In the meantime, council implemented a limit of four garbage bags per household, required (mostly) clear bags, and started allowing the export of industrial, commercial and institutional (ICI) waste — garbage from businesses, apartments, and other commercial buildings, which tends to contain more compost — to landfills in other municipalities.
In the latest report, Philopoulos wrote that those changes had a “significant impact on the quantities of waste being processed through the FEP/WSF and disposed of in the landfill at Otter Lake.”
“As a result, the total quantity of waste processed through the FEP/WSF and landfilled at Otter Lake has dropped from over 134,000 tonnes (2014/2015) to just over 45,000 tonnes (2016/2017) after one year of both policies being implemented,” Philopoulos wrote.
The clear bag policy and the elimination of ICI waste coming into Otter Lake has also meant that there’s much less compost, or “putrescible” material, in the trash — down from 19,000 tonnes in 2014 to 4,100 tonnes in 2019.
HRM also made a new agreement in 2016 with the contractor that runs the landfill on its behalf.
Mirror Nova Scotia, a subsidiary of the Municipal Group of Companies, which also owns Dexter Construction, has operated the landfill since it opened.
Under the new agreement, the municipality agreed to pay a per-tonne fee that includes the cost of capping and creating landfill cells. The municipality used to squirrel money away in reserve accounts for that purpose, but now just pays Mirror about $130 per tonne of trash delivered, and that payment covers everything.
Built into that contract, meant to last 20 years, is an option for Mirror “to provide notice of early of termination in the event that the legal entitlements have not been amended to remove the obligation to operate the FEP/WSF,” according to Philopoulos’ report. If Mirror exercises that option, HRM’s tonnage fee increases to $170 until termination at the end of 2023, when it would need to hire a new operator.
Committee still opposed to closure
In 2018, Mirror and HRM went to the Otter Lake Community Monitoring Committee with the Dillon Consulting report to propose the shutdown of the FEP and WSF. The committee rejected the proposal in a letter from executive director Reg Rankin, a former Halifax regional councillor, arguing that the agreement between HRM and the Halifax Waste Resource Society requires the processing.
There was little progress until November 2020, when the municipality told the committee at a meeting that it was planning to apply to close the FEP and WSF. Committee chair Scott Guthrie wrote a letter to HRM asking for more details, and in December 2020, Philopoulos replied with the Dillon report attached, writing:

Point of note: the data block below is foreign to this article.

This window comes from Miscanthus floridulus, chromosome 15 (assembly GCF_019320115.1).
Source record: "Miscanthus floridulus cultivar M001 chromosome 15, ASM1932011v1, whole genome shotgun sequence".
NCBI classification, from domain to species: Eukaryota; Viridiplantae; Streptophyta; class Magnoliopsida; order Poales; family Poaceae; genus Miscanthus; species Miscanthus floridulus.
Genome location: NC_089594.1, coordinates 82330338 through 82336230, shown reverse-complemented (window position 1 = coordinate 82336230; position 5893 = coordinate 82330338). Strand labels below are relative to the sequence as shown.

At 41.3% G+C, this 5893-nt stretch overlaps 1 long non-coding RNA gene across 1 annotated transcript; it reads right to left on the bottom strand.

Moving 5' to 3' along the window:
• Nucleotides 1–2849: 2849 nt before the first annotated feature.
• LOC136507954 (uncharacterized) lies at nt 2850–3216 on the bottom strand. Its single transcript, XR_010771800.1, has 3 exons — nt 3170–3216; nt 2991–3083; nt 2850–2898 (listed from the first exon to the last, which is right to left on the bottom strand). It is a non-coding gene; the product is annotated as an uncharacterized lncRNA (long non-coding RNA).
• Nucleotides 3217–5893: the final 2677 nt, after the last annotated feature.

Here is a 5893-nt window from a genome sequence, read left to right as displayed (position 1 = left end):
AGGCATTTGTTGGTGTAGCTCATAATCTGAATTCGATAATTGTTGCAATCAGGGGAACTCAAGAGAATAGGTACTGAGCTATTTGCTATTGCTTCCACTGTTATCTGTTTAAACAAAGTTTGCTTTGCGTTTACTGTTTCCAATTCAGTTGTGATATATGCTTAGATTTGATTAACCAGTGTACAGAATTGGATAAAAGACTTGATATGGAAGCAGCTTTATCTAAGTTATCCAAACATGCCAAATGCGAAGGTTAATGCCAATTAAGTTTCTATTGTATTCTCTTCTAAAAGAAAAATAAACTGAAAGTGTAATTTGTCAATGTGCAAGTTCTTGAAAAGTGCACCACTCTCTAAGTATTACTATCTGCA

The FEP/WSF were implemented based on the Strategy as a safeguard in the event that the broader HRM community did not embrace source separation at a time when HRM did not have an organics program. Today, HRM’s organics program is mature and has significantly changed the composition of waste being sent to Otter Lake, namely a significant reduction in the quantity of putrescible food waste. Additionally, with Regional Council’s decision to allow for the exportation of commercial waste outside the boundaries of HRM in 2015, the quantity of waste being disposed of at Otter Lake has been reduced by more than two thirds and is currently generally limited to only residential waste.
HRM remains fully committed to environmental protection. To that end, HRM staff believe that Otter Lake can be operated in an environmentally sound manner, fully compliant with provincial regulations, without the FEP/WSF. This includes no impacts to the local community. Additionally, this measure will help reduce long-term costs to operate Otter Lake.
In a March 2021 letter to the mayor and councillors, Guthrie, as president of the Halifax Waste Resource Society, argued any changes to the process at Otter Lake are subject to the renegotiation of the agreement between the Society and HRM. Guthrie also noted HRM and Mirror had presented no alternative to the current process, opting instead to just dump waste directly into the landfill. He wrote that the society is “considering next steps, if deemed necessary, to stop this continual attempt by HRM staff to remove the current regulations.”
At council last week, the issue was punted to a future committee of the whole meeting. Coun. Iona Stoddard, representing Timberlea-Beechville-Clayton Park moved to defer the item to give the Community Monitoring Committee more time to organize its response. At that meeting, councillors will be able to speak more than the two times allowed during regular meetings.
That future meeting has yet to be scheduled.
If council does approve the change, the municipality and Mirror will make an application to the provincial Department of Environment and Climate Change.
Despite the province’s previous opposition to any changes to the processing at Otter Lake, Philopoulos wrote that the minister “would be required to consider an application from HRM and Mirror to amend the operating permit in accordance with the requirements of the Environment Act and the regulations thereunder.
“There is no legislative or regulatory requirement that municipal solid waste must be processed or treated to reduce its potential to generate landfill gas, leachate, and/or odour,” he wrote. “Otter Lake is currently the only landfill in Nova Scotia that operates a FEP/WSF.”
If Iain Rankin — son of Reg Rankin, executive director of the Community Monitoring Committee — can hold onto the Premier’s Office in the upcoming election, that will be an even tougher sell for HRM.
It is truly amazing how the neoliberals will come up with contorted reasoning to justify not paying a few people wages. Mind you, paying the Municipal Group huge profits is OK – it’s actually a thing with the province too. Keep the front end processing, keep the few jobs it creates, keep the stuff out of the landfill that doesn’t belong there. The one thing that should be changed is having HRM take over the actual running of the landfill instead of throwing money to a private operator.
It’s also important to note that HRM’s stellar record is dependent on a whole lot of our garbage (the ICI) being shipped out to other municipalities. There should be a province wide strategy for dealing with human waste (first by reducing it) and, except in exceptional circumstances or where it is better for the environment, that waste should be dealt with close to where it is created.
Great summary and good research, Zane!
I think it is a big mistake to stop sorting.